Caracas: Venezuela’s political and military leaders gathered at the presidential palace and supporters wept on Tuesday after the government said President Hugo Chavez suffered a serious setback in his battle against cancer.
Some loyal “Chavistas” took to the streets in downtown Caracas, blowing whistles and horns, as rumours swirled that the socialist leader’s 14-year rule of the Opec nation could be nearing an end.
“There is so much sadness and confusion,” said one die-hard Chavez supporter, Marisol Aponte, a community worker in the city’s slums, her voice choking with emotion. “But we must be strong and put into practice all he has taught us.”
In probably its most sombre update so far on Chavez’s health, the government said late on Monday that his breathing problems had worsened, he was suffering from a severe new respiratory infection, and his overall condition remained “very delicate”.
The 58-year-old president has not been seen in public nor heard from since undergoing surgery in Cuba on 11 December, his fourth operation since the disease was detected in his pelvic area in mid-2011.
Addressing the nation from the Miraflores presidential palace, vice-president Nicolas Maduro repeated a charge first made by Chavez himself—that the cancer was an “attack” by his enemies in the US and by Venezuela’s opposition.
A US diplomat had been expelled for plotting against the government, amid an upsurge of conspiracies and sabotage attempts against the Venezuelan government, he said.
“These are the most difficult hours since his operation...but our supreme responsibility is to keep telling our people the truth,” added Maduro, surrounded by grim-faced officials.
Several dozen people gathered from early morning at the Catholic chapel in the military hospital where Chavez has spent the last two weeks since returning from Cuba.
Some prayed aloud, while others wept quietly.
The government has repeatedly said Chavez is fighting for his life. Though short on medical details, officials have said he is breathing through a tracheal tube, unable to speak, and undergoing a new round of chemotherapy.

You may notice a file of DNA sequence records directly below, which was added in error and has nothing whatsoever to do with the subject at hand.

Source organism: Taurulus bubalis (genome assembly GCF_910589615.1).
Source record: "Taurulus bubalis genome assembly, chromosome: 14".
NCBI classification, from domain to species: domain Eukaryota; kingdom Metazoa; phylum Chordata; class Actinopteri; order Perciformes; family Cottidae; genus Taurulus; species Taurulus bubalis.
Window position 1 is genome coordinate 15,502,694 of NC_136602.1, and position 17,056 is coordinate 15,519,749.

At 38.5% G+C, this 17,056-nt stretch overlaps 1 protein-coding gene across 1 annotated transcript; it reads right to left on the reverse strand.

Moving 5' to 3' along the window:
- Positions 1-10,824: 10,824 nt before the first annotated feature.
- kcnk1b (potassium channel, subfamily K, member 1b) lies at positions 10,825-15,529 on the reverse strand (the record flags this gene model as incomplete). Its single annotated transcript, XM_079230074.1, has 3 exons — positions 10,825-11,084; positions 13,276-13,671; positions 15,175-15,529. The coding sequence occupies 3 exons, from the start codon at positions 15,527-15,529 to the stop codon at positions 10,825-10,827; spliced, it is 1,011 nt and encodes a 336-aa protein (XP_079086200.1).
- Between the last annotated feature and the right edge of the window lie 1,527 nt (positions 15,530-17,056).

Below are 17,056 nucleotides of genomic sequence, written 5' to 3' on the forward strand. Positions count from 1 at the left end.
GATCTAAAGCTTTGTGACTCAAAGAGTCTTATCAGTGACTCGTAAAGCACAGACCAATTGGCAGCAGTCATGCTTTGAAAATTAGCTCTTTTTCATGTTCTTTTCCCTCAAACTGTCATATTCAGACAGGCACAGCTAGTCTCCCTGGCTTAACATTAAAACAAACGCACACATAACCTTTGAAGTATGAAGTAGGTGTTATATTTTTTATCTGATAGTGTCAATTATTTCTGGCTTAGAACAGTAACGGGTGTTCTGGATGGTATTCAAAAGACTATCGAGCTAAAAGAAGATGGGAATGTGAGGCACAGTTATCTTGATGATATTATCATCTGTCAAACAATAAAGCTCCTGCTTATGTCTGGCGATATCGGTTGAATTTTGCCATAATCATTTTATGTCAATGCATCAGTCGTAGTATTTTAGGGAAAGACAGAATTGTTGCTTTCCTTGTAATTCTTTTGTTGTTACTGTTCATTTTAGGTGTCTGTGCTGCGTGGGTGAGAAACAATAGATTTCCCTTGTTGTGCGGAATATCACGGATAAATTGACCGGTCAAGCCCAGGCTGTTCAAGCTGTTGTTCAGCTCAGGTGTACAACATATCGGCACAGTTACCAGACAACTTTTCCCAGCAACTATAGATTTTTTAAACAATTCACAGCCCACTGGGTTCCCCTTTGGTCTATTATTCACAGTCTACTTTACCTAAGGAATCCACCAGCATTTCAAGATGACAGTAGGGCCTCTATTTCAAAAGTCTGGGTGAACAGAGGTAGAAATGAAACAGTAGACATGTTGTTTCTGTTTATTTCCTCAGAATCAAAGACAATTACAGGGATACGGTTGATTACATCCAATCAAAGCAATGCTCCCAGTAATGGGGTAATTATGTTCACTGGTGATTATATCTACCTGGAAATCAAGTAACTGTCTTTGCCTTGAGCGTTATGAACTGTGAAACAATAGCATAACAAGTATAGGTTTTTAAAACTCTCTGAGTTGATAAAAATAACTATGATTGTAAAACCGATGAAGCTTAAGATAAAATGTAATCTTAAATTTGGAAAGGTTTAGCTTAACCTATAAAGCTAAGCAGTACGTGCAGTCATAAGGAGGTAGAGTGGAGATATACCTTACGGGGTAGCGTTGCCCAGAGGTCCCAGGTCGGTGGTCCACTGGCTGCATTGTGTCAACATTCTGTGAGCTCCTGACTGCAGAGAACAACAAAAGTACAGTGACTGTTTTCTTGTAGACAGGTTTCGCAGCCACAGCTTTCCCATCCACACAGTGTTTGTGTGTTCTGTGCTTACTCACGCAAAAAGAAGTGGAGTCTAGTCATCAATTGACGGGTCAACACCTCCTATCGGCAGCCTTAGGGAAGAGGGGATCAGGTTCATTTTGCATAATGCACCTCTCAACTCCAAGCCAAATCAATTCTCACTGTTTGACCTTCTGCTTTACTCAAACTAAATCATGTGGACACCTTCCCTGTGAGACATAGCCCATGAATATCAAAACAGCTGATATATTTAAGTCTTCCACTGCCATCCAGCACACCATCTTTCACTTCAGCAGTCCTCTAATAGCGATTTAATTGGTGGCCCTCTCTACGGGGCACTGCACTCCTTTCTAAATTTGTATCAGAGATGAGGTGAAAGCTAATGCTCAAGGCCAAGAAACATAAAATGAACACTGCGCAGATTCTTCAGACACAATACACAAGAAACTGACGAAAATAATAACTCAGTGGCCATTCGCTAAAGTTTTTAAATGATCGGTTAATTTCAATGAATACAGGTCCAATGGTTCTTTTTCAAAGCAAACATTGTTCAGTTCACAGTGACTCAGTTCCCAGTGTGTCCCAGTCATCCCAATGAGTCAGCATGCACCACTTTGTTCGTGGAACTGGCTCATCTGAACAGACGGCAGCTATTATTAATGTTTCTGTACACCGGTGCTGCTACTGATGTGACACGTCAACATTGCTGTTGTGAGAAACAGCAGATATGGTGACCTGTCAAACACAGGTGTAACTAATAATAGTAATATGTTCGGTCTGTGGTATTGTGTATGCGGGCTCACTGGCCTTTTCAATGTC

The government is furious at speculation, particularly among pro-opposition media, that Chavez may already be dead. Opposition leader Henrique Capriles has repeatedly accused Maduro and others of lying about Chavez’s condition.
“They never change, that hatred they have shown Chavez all these years. It annoys them that Chavez does not give up, nor the people,” information minister Ernesto Villegas said.
Hero of poor
Chavez is adored by many poor Venezuelans for his humble roots, earthy rhetoric and welfare policies financed by the world’s largest oil reserves. But opponents view Chavez as a dictatorial leader who has ruined the economy.
Chavez suffered multiple complications after the 11 December surgery, including unexpected bleeding and an earlier severe respiratory infection that officials said had been controlled.
In the communique on Monday night, Villegas said his respiration had worsened and it was related to a depressed immune system. “There is now a new, severe infection,” he added.
“The commander-president remains clinging to Christ and to life, conscious of the difficulties he is facing, and complying strictly with the program designed by his medical team.”
Chavez has undergone several gruelling rounds of chemotherapy and radiation treatment, which at times left him bald and bloated. He twice wrongly declared himself cured.
Some medical experts said they doubted Chavez was strong enough to sustain more chemotherapy at the moment.
The only sight the public has had of the former soldier since his latest operation were four photos published by the government while he was still in Havana that show him lying in a hospital bed.
Dozens of student demonstrators have been holding protests around Venezuela, including chaining themselves, to demand proof Chavez is alive and more detailed medical information.
“The lack of precise information worries Venezuelans and contributes to the rumors,” said Ramon Guillermo Aveledo, executive-secretary of the opposition Democratic Unity coalition. He also lambasted the government’s aggressive line toward opposition politicians in recent days.
Maduro and other senior officials have been haranguing the opposition daily as “fascists” and “conspirators” exulting in Chavez’s suffering and plotting to destabilize Venezuela.
Should the Venezuelan leader step down or die, an election would be held within 30 days and would probably pit Maduro against Capriles. Polls show Maduro is the favourite, helped by Chavez’s personal endorsement as his successor.
The stakes are high, too, for other left-leaning nations around Latin America and the Caribbean.
Chavez’s oil-financed largess has boosted economies of allies from Cuba and Nicaragua, to Bolivia and Ecuador. REUTERS